Ladislaus said the following on another thread:
I still have questions about this. How much dissent do you need to have before its really not universal anymore? Why do only trads matter, and what exactly counts as a trad? (I could see only counting those who hold to all the dogmas, but the majority of those would still be Novus Ordo, even though the majority of Novus Ordos would not be included, if that makes sense.) On the flip side, how do we *know* that the ordinary magisterium is as airtight as Novus Ordites and Sedevacantists think it is? Usually sites like Novus Ordo Watch cite recent theology manuals, but what if most of the Church has been wrong about even this since Vatican *I* and it really takes centuries of consensus to really know for sure?
I welcome any other thoughts anyone (who actually wants a discussion) has. I'm not sure this is a completed thought. I just wanted to basically pick this up somewhere besides a thread where the OP has asked to be closed.
I just want to say that you have good questions, and also this actually is not at all complicated, but the way the term is used makes it so.
Whenever the Church speak of "Universal", She is referring to all those things which applies and has applied always (since the time of the Apostles) and everywhere to everyone. So in this sense, "Universal" cannot be applied to what Lad is talking about as it is not possible for the Universal Church to have a Universal Acceptance of the election of the pope, much less use it as a criterion for infallible proof that the pope is indeed the pope.
That being said, there is the Universal Church. Sin is a Universal transgression against God. The Universal Mission of the Church is to save souls. The Universal Magisterium are those teachings which the Church has always (since the time of the Apostles) taught. And so on. Then there is the Universal body of the Church Militant - note that in this instance, it applies only to all of the living. So if Lad's idea were to said in an understandable manner, it would have to say something along the lines of: "The universal body of cardinals or perhaps the universal body of bishops or ? must peacefully accept..."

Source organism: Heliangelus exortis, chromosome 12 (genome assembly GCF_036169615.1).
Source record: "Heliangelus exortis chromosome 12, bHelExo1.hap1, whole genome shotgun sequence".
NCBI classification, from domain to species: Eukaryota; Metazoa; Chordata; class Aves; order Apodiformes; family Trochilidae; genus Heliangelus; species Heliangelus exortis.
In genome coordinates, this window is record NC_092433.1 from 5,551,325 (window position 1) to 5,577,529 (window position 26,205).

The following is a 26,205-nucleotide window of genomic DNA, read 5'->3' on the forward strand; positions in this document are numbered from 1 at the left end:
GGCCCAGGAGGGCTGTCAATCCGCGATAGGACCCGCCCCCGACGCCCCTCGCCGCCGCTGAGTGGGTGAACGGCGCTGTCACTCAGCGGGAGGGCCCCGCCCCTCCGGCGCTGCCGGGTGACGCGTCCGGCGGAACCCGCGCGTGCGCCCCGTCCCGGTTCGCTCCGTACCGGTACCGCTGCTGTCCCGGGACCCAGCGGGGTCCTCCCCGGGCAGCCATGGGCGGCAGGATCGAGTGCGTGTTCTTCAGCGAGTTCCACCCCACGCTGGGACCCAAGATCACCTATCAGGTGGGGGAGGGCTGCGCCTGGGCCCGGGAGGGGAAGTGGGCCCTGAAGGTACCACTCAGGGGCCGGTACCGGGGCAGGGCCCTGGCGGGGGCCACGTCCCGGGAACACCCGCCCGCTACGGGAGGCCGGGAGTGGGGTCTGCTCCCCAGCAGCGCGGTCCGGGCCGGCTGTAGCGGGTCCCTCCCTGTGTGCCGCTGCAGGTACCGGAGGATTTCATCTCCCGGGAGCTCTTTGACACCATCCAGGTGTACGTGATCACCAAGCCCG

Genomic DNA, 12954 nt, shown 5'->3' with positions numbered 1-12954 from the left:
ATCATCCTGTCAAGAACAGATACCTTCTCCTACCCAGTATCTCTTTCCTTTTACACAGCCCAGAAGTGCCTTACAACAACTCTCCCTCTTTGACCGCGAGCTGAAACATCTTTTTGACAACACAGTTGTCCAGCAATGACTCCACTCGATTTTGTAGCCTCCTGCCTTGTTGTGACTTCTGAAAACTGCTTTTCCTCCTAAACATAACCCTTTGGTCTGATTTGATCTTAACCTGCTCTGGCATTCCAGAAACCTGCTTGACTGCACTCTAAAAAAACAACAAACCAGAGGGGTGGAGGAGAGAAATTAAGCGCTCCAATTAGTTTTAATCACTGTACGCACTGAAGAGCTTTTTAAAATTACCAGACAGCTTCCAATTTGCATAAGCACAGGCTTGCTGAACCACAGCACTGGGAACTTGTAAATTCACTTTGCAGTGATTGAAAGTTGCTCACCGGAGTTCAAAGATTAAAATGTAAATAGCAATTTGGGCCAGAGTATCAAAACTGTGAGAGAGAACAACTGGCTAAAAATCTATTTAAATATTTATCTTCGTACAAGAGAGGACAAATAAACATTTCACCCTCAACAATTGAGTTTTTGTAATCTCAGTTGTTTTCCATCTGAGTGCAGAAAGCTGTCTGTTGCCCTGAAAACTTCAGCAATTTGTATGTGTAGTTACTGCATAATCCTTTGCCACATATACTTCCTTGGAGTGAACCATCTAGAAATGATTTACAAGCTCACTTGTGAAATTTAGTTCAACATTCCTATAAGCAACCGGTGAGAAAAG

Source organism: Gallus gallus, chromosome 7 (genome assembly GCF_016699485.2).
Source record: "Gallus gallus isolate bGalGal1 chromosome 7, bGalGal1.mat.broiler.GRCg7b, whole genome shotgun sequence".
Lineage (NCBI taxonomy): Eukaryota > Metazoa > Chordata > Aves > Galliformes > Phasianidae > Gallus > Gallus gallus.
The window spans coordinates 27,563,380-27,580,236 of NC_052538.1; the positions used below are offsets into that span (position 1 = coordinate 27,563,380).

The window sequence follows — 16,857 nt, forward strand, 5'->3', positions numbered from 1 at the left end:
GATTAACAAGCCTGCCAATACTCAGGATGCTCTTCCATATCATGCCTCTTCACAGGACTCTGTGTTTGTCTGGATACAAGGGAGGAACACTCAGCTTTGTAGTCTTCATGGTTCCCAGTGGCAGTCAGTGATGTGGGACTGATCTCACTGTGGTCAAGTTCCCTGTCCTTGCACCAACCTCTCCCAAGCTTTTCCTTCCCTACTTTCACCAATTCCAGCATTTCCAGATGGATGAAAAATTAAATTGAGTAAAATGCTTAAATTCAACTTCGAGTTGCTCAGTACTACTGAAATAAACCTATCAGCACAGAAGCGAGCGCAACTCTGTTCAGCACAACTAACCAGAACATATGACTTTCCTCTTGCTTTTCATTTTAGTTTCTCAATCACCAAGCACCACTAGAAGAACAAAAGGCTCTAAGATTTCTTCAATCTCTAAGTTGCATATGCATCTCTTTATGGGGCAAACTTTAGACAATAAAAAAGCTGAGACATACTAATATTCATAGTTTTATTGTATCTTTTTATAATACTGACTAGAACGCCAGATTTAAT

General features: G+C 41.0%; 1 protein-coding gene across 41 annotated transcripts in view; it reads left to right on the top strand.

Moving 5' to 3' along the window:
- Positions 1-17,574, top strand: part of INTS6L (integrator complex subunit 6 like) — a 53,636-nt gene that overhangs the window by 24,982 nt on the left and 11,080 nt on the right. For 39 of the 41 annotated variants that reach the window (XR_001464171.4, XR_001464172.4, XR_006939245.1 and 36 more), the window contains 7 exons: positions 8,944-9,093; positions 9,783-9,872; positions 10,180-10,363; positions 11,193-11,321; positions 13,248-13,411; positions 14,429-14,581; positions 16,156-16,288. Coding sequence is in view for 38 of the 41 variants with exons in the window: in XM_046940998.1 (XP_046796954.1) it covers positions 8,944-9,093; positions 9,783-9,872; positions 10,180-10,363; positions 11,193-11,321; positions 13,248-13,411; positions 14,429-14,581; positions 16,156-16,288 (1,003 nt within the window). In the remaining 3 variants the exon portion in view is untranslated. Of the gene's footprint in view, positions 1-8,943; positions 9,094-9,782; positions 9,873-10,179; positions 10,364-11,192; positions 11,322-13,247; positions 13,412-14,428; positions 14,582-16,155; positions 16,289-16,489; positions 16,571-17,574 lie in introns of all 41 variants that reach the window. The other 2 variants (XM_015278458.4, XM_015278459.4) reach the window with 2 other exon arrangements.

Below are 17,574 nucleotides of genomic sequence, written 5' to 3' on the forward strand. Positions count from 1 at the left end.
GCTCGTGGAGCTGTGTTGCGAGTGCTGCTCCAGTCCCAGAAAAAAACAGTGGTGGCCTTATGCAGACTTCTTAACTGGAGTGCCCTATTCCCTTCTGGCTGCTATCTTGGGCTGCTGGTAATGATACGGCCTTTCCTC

Then there is this, as Pope Pius IX states: we owe our religious assent to certain points of doctrine that have "The common and constant consent of theologians as being of the faith"
- which means simply that certain points of doctrine enjoy the nearly unanimous approval or consent of the Fathers since the time of the Apostles.
So saying that "the dogmatic fact of papal legitimacy must be known a priori
from some external criterion. Theologians all agree that this criterion is the universal peaceful acceptance of the Church" is not only terribly confusing, it's terribly misleading and at least inadequate.
The external criterion he looks for, is right in the Conclave's Legislation where it plainly states that "the man elected is instantly the true Pope, and he acquires and can exercise full and absolute jurisdiction over the whole world".
Nothing complicated here.